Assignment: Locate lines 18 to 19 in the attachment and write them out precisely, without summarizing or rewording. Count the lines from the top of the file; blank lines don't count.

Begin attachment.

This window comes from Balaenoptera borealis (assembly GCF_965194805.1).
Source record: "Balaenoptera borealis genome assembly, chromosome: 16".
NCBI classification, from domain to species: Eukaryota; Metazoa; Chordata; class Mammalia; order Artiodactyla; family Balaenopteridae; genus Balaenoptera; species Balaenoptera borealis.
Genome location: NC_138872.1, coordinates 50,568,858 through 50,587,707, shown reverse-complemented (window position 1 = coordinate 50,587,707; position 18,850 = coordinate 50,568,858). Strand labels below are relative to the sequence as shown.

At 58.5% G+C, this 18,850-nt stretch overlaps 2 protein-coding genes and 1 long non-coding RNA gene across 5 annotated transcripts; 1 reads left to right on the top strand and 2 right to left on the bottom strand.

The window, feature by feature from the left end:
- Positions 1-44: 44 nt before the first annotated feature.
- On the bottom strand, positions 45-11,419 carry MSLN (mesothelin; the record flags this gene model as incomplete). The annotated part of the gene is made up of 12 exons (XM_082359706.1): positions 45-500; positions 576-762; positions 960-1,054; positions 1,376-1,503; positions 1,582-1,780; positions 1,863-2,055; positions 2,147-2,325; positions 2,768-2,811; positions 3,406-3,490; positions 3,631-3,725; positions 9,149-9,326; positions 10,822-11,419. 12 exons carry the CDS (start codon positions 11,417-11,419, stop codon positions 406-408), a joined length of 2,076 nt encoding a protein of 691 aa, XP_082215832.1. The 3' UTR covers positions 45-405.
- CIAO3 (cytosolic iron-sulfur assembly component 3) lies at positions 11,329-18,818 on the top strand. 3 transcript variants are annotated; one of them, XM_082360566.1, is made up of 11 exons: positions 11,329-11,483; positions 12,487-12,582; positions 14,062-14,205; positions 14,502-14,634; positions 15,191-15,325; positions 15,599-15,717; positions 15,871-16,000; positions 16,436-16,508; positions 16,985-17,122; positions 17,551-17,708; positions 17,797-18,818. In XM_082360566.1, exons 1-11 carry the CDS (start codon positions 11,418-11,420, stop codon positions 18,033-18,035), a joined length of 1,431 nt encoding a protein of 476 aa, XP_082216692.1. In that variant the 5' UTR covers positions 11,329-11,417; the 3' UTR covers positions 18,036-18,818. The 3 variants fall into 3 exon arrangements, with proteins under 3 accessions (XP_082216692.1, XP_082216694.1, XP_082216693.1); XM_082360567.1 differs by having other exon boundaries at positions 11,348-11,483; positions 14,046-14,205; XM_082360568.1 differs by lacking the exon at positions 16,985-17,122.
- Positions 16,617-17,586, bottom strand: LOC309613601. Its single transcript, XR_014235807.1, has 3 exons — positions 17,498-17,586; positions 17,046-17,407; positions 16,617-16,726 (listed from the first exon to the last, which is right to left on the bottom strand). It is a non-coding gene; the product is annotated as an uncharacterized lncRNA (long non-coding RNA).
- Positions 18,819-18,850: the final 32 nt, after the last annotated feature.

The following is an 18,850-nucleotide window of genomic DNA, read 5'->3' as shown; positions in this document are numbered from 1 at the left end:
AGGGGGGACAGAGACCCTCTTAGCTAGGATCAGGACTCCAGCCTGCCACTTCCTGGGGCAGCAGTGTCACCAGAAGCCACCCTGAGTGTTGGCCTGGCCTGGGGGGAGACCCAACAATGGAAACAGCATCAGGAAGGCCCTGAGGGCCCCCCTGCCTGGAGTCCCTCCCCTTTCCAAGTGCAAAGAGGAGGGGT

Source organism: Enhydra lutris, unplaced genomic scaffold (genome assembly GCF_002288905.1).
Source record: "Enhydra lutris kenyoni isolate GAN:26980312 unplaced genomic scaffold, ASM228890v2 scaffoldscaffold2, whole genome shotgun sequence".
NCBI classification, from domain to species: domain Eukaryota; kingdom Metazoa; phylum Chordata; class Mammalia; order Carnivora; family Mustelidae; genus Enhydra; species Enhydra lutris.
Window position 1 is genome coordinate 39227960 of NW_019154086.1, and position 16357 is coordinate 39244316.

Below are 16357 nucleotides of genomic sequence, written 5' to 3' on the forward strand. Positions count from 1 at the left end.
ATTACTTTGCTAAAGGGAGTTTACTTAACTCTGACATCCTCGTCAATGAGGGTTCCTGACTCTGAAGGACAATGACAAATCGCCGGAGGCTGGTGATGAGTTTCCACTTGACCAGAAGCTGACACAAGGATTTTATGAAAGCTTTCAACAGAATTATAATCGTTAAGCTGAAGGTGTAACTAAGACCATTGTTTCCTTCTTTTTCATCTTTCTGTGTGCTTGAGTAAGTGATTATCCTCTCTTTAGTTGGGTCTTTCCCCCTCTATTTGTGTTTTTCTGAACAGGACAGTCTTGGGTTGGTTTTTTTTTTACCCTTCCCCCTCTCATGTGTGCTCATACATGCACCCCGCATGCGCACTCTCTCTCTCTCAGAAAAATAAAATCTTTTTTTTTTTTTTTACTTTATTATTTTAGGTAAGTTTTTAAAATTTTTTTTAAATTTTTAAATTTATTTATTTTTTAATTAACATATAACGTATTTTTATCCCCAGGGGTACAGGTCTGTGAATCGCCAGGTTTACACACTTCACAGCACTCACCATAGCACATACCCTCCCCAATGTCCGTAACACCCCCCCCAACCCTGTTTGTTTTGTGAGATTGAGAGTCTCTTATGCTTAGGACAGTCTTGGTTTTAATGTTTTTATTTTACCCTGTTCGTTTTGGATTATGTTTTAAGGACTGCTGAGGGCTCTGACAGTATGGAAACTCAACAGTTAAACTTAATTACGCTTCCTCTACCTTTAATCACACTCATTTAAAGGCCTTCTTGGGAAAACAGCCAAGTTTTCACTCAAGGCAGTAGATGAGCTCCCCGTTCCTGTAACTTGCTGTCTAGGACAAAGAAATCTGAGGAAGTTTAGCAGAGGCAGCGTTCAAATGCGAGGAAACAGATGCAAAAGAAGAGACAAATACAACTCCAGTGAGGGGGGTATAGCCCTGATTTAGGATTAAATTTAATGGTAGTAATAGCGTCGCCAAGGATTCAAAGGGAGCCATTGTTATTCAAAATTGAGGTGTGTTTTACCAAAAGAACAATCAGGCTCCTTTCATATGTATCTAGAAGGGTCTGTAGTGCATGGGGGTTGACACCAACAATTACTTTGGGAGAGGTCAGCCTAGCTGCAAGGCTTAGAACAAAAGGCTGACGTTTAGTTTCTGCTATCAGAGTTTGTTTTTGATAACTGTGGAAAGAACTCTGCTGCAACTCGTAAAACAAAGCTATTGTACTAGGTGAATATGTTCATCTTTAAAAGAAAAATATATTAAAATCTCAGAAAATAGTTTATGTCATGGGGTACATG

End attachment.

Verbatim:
Below are 16357 nucleotides of genomic sequence, written 5' to 3' on the forward strand. Positions count from 1 at the left end.
ATTACTTTGCTAAAGGGAGTTTACTTAACTCTGACATCCTCGTCAATGAGGGTTCCTGACTCTGAAGGACAATGACAAATCGCCGGAGGCTGGTGATGAGTTTCCACTTGACCAGAAGCTGACACAAGGATTTTATGAAAGCTTTCAACAGAATTATAATCGTTAAGCTGAAGGTGTAACTAAGACCATTGTTTCCTTCTTTTTCATCTTTCTGTGTGCTTGAGTAAGTGATTATCCTCTCTTTAGTTGGGTCTTTCCCCCTCTATTTGTGTTTTTCTGAACAGGACAGTCTTGGGTTGGTTTTTTTTTTACCCTTCCCCCTCTCATGTGTGCTCATACATGCACCCCGCATGCGCACTCTCTCTCTCTCAGAAAAATAAAATCTTTTTTTTTTTTTTTACTTTATTATTTTAGGTAAGTTTTTAAAATTTTTTTTAAATTTTTAAATTTATTTATTTTTTAATTAACATATAACGTATTTTTATCCCCAGGGGTACAGGTCTGTGAATCGCCAGGTTTACACACTTCACAGCACTCACCATAGCACATACCCTCCCCAATGTCCGTAACACCCCCCCCAACCCTGTTTGTTTTGTGAGATTGAGAGTCTCTTATGCTTAGGACAGTCTTGGTTTTAATGTTTTTATTTTACCCTGTTCGTTTTGGATTATGTTTTAAGGACTGCTGAGGGCTCTGACAGTATGGAAACTCAACAGTTAAACTTAATTACGCTTCCTCTACCTTTAATCACACTCATTTAAAGGCCTTCTTGGGAAAACAGCCAAGTTTTCACTCAAGGCAGTAGATGAGCTCCCCGTTCCTGTAACTTGCTGTCTAGGACAAAGAAATCTGAGGAAGTTTAGCAGAGGCAGCGTTCAAATGCGAGGAAACAGATGCAAAAGAAGAGACAAATACAACTCCAGTGAGGGGGGTATAGCCCTGATTTAGGATTAAATTTAATGGTAGTAATAGCGTCGCCAAGGATTCAAAGGGAGCCATTGTTATTCAAAATTGAGGTGTGTTTTACCAAAAGAACAATCAGGCTCCTTTCATATGTATCTAGAAGGGTCTGTAGTGCATGGGGGTTGACACCAACAATTACTTTGGGAGAGGTCAGCCTAGCTGCAAGGCTTAGAACAAAAGGCTGACGTTTAGTTTCTGCTATCAGAGTTTGTTTTTGATAACTGTGGAAAGAACTCTGCTGCAACTCGTAAAACAAAGCTATTGTACTAGGTGAATATGTTCATCTTTAAAAGAAAAATATATTAAAATCTCAGAAAATAGTTTATGTCATGGGGTACATG